I thought I would talk a bit about Indian Classical music this week, since that is what I think my Wikipedia contribution may be. Indian Classical music is an ancient and varied tradition. I would like to specifically talk about the Agra Gharana. Agra is the city where my mother (who, comes from a family of musicians and herself is one too) is from. It is in the state of Uttar Pradesh and is home to the Taj Mahal and other very important historical monuments and sites. A “Gharana,” according to Wikipedia is: “a system of social organization linking musicians or dancers by lineage and/or apprenticeship, and by adherence to a particular musical style.” The Agra Gharana, according to Wikipedia is: “a tradition of North Indian Classical Vocal Music descended from the Nauhar Bani. Who is Nauhar Bani? I would like to be able to answer this question in time. There is very little said about this particular tradition on Wikipedia. There, of course, very much to be said on this topic. Right now, the only thing I really know is that if it were not for this tradition of music, I may not be a musician. Here is the link to the wikipedia page: Agra Gharana

Monday, October 13, 2008

Creative Commons

"CC" has come up in our class discussion before, and this is the introduction its website gives:  "Creative Commons provides free tools that let authors, scientists, artists, and educators easily mark their creative work with the freedoms they want it to carry."

On October 11, 2008, the Wall Street Journal featured an article titled "In defense of piracy" by Lawrence Lessig, the co-founder of Creative Commons.  The article calls for reforms of copyright laws to allow more freedom for creative expression by amateurs.  Its discussion alludes to YouTube, Wikipedia, MySpace, and... John Phillip Sousa!  A highly recommended read.


Dear friends,

I've been doing some preliminary research about Wikipedia itself in preparation for making a contribution of my own. I am finding the sheer volume of information (endless information, it seems) just about structure and editing alone a little overwhelming!

I’ll share with you some of my findings and hope it will help you frame your own work and get the information you need.

1. We all received a message from Voceditenore welcoming us to Wikipedia and sharing with us some very useful links. Here are the two that I recommend frequenting:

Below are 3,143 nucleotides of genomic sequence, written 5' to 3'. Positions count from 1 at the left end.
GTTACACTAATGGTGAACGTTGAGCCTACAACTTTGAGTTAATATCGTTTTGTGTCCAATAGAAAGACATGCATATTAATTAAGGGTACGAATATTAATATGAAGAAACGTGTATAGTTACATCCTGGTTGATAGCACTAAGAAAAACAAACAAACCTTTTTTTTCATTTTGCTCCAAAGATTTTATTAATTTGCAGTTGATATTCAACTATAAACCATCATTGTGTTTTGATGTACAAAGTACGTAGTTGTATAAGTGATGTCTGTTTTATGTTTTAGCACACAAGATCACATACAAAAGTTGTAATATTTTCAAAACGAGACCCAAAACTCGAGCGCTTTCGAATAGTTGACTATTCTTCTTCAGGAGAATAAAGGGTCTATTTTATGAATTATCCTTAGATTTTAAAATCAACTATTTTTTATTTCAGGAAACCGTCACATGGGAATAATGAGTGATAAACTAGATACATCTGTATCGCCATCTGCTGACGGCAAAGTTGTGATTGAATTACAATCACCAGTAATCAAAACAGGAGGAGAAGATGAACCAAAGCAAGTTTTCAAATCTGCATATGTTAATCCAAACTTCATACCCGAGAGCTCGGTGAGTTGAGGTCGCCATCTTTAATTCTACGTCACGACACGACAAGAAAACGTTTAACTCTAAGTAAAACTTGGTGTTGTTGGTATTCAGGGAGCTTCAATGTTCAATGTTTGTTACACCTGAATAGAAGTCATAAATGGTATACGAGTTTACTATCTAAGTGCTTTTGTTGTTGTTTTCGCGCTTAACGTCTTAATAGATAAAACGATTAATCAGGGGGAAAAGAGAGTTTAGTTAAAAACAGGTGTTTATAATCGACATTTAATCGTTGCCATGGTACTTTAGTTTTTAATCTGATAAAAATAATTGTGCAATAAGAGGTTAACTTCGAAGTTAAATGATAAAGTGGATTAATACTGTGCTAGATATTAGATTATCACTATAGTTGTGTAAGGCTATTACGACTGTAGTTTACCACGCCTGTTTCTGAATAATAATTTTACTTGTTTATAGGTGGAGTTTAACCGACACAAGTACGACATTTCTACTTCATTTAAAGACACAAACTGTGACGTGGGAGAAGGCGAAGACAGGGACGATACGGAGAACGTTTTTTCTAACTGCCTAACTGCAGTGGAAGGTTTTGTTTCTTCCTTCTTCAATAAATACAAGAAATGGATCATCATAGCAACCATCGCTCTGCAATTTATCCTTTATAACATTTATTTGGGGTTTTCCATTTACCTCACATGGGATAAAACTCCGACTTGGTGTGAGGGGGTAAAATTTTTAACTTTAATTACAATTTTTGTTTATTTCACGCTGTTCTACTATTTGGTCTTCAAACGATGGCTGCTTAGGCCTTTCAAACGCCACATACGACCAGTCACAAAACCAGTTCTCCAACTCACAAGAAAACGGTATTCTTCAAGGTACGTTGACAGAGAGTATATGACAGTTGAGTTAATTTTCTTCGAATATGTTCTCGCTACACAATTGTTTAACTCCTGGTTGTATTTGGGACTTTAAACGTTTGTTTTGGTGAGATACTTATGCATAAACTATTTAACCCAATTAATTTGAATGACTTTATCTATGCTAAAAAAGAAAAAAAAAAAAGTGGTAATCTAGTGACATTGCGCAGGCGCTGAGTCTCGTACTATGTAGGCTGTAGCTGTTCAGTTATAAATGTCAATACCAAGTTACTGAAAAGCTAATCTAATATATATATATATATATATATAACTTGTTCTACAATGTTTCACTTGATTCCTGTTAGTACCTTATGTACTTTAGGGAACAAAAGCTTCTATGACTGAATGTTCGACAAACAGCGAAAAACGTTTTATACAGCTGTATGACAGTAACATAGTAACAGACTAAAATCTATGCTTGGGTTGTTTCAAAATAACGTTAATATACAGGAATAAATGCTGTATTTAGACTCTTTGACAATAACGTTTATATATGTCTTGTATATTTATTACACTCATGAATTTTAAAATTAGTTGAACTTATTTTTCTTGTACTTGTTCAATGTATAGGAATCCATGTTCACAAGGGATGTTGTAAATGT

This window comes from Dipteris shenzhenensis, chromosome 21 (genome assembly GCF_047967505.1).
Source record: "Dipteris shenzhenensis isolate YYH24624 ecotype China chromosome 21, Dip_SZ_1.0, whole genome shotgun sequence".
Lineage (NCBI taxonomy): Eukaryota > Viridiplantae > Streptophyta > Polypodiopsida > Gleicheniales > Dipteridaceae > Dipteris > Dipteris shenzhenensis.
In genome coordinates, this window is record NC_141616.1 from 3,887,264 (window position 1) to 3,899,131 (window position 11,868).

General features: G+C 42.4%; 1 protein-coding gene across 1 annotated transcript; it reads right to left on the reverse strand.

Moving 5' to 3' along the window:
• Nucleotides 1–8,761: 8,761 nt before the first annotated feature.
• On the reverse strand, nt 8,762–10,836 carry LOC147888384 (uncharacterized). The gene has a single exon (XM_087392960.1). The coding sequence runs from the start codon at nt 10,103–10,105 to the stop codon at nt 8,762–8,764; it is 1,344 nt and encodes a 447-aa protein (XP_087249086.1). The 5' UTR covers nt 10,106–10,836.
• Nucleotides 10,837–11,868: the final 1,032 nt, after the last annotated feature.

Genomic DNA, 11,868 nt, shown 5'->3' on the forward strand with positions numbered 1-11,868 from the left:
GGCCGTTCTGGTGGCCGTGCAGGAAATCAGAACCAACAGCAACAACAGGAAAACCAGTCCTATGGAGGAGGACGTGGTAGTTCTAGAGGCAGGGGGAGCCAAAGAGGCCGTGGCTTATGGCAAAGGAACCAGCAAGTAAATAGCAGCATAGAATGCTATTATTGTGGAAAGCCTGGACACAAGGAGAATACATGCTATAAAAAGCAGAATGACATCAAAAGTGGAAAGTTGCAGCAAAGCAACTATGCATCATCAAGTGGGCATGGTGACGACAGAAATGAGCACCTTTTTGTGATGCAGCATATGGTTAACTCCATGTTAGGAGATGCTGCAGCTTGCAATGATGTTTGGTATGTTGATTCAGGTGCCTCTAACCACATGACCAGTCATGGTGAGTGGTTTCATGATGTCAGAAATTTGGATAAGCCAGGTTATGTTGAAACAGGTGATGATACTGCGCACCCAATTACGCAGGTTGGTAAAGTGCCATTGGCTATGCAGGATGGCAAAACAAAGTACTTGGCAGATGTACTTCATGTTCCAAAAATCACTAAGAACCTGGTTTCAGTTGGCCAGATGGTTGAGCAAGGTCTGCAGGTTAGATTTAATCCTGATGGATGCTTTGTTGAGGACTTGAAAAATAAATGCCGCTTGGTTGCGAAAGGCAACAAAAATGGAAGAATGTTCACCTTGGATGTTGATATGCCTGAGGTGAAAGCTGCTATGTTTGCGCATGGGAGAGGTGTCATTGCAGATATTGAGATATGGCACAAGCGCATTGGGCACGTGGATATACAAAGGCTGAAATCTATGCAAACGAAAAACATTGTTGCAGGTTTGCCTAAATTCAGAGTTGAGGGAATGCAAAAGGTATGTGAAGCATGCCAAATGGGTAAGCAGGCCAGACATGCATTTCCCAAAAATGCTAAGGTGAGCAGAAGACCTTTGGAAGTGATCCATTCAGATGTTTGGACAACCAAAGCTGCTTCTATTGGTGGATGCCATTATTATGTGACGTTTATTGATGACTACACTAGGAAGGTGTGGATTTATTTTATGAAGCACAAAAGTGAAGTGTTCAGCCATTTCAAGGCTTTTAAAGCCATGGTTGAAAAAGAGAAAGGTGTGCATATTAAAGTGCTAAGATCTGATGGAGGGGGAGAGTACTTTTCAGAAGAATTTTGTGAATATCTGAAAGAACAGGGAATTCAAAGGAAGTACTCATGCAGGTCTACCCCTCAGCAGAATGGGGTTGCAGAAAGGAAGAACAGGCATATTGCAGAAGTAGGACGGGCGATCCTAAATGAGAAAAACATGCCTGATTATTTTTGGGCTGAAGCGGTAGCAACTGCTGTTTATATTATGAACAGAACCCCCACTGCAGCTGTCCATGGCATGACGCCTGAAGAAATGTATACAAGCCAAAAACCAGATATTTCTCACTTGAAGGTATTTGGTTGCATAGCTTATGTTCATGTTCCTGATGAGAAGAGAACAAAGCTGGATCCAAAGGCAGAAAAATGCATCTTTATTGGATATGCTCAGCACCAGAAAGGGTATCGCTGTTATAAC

a. WP:LAYOUT – tells you how to lay out an article and also has a side bar with the Manual of Style and its subpages, which include music. The music Manual of Style (MOS:MUSIC) tells you how to get notation into your article and discusses style issues particular to musical subjects.

At the bottom of this page is a box containing the following links: “Writing better articles”, “Article Development”, and “The perfect article”, which are helpful places to go for additional information.

b. WP:FA – Wikipedia’s Featured Articles. This is a collection of articles that exemplify the ideal Wikipedia article. They are really helpful examples of how different articles may be formatted. In particular, the article on Toru Takemitsu is very clear in structure and contains all of the elements Wikipedia encourages in an article.

2. There are many ‘wikiprojects’, which, to the best of my knowledge, are groups of editors dedicated to improving articles around a particular area in wikipeda. For instance, I have joined the wikiprojects:Classical Music (WP:CM) and its banner appears of my user page. I’m still not entirely clear how it works, but I think it’s probably a good idea to see what’s out there and how your article might link up through one or several categories.

Ok, that’s the best I have so far. If anyone else has some illuminating insights to share about Wikipedia and how to navigate this labyrinth, I’m all ears!

A second major hall for Troy, NY

The Troy Savings Bank Music Hall, long recognized as one of the nation's most acoustically perfect halls, has a new neighbor. Rensselaer Polytechnic Institute President Shirley Ann Jackson has spearheaded the design and construction of the Priem Experimental Media and Performing Arts Center, here reported in The New York Times. The hall opened last week.

Sunday, October 12, 2008

Alex Ross talks about Stockhausen

Our favorite music critic has another piece in this week's New Yorker magazine about the performance of Karlheinz Stockhausen's "Gruppen" in a hangar at Tempelhof Airport. You can read the article here, it's rather short and as always, a great read.

"Gruppen" was performed by the Berlin Philharmonic, split into three orchestral groups, and conducted by three conductors, including Simon Rattle. The audience was centered under the horseshoe of the orchestras and were encouraged to switch seats between performances for different acoustical experiences. But before that, the brass, wind, and percussion players performed Messiaen's room-shaking "Et Exspecto Resurrectionem Mortuorum" and altogether, created "the most gripping orchestral concerts [Ross has] attended in recent seasons."

From reading his article, I can't help but wish that I was at that performance!

Three major features on new opera

On Sunday 12 October, The New York Times “Arts & Leisure” featured Anthony Tommasini’s “New Opera? Great Idea. Good Luck!” Inspired by a student’s question (“A thoughtful student asked me why I dislike most new operas”), the writer discusses the perceived failings of Howard Shore’s The Fly and Stewart Wallace’s The Bonesetter’s Daughter (based on a novel by Amy Tan). Drawing apt comparisons with Wagner’s Ring, Strauss’s Der Rosenkavalier, and Kaija Saariaho’s Adriana Mater (2006), Tommasini gives us a fine overview of two of this season’s premieres.